forkliftA Southern California security guard recovered a judgment of $17 million for the injuries he suffered at work when a forklift ran over his leg, the Riverside Press-Enterprise reported. The injury was so severe that it ultimately necessitated the amputation of part of the guard’s right leg. The guard was able to succeed, in part, because his California personal injury attorney persuaded the jury that, although the guard was negligent, his negligence did not play a substantial role in causing the injuries that eventually cost the guard part of his leg.

The injured security guard worked at the Mira Loma facility of a now-bankruptcy publication. He was injured when a moving forklift at the facility struck him in the leg. The forklift was traveling in reverse at the time of the accident. The forklift actually dragged his leg for several feet and, in the process, crushed the guard’s leg and tore the skin off the leg. The business had to retrieve a second forklift and use the second forklift to get the first forklift off the guard’s leg.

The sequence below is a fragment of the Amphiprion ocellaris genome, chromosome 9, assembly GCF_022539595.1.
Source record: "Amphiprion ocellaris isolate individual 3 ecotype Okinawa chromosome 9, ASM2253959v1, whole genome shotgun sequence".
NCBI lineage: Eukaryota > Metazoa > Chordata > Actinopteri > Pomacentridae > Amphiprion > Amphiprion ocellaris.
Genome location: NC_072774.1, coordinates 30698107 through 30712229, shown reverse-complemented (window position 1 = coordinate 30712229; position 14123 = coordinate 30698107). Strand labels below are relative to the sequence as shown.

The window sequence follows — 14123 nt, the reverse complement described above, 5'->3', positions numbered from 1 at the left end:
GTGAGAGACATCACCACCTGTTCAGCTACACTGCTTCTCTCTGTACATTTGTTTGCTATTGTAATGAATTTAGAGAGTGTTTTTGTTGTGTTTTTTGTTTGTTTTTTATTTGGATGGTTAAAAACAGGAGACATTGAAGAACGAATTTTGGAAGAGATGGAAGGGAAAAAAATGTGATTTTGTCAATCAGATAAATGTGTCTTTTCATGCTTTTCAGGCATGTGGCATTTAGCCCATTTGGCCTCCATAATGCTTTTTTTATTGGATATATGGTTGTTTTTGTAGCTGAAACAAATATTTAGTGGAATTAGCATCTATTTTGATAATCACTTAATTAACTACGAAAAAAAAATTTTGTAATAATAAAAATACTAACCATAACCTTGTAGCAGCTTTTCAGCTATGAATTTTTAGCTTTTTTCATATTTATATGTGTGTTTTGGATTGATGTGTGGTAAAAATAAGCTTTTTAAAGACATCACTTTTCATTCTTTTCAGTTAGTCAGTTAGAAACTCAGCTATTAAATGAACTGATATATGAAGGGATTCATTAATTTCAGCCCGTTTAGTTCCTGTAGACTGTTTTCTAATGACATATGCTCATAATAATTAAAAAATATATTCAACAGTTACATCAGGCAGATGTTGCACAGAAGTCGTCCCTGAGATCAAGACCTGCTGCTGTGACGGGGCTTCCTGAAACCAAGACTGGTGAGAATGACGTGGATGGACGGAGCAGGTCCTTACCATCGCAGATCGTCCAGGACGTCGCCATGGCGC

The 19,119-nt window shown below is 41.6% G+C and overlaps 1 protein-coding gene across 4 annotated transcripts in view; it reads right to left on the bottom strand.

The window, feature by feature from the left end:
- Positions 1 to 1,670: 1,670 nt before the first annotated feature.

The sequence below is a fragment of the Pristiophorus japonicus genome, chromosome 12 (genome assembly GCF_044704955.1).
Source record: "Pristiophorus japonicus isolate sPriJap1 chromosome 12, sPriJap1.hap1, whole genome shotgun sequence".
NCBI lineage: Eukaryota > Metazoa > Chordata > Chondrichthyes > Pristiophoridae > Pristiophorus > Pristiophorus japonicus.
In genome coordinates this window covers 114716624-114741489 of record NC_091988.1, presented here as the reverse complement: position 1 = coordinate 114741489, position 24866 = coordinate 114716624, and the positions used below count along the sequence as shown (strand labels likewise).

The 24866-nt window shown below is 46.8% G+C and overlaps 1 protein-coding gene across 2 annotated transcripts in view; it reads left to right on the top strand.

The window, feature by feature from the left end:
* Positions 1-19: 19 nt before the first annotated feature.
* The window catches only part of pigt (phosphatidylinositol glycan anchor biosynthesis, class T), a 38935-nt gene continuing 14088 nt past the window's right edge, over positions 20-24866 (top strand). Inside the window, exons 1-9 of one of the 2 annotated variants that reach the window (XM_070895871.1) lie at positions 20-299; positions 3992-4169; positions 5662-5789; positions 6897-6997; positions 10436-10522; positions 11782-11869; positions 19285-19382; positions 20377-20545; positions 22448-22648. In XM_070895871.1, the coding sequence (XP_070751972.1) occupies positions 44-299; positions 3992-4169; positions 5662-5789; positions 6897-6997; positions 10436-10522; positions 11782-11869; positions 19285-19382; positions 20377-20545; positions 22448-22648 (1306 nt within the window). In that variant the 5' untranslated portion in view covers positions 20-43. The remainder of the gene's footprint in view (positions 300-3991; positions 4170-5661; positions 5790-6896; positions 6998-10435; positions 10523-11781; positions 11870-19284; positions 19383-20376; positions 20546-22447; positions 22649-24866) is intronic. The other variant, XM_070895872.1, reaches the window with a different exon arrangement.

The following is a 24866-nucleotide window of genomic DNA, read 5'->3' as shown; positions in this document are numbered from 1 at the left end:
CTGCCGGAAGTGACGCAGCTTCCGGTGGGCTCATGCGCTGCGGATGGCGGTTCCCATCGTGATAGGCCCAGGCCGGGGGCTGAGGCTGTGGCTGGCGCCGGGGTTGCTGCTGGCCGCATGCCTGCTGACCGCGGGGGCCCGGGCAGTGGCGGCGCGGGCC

Almost two years after the accident, doctors concluded that the man’s leg could not be completely saved and he underwent a partial amputation. By that time, he’d undergone “11 surgeries, several infections and months spent in hospitals and nursing homes,” according to the Press-Enterprise report.

car accidentA jury in Sacramento recently awarded an injured plaintiff nearly $2.9 million in damages for the injuries the plaintiff suffered in a serious rear-end accident (Case 34-2013-00149232-CU-PA-GDS). The plaintiff’s evidence was enough to convince the jury that the harm from the accident had caused numerous serious injuries and forever altered the life of the very active 26-year-old plaintiff.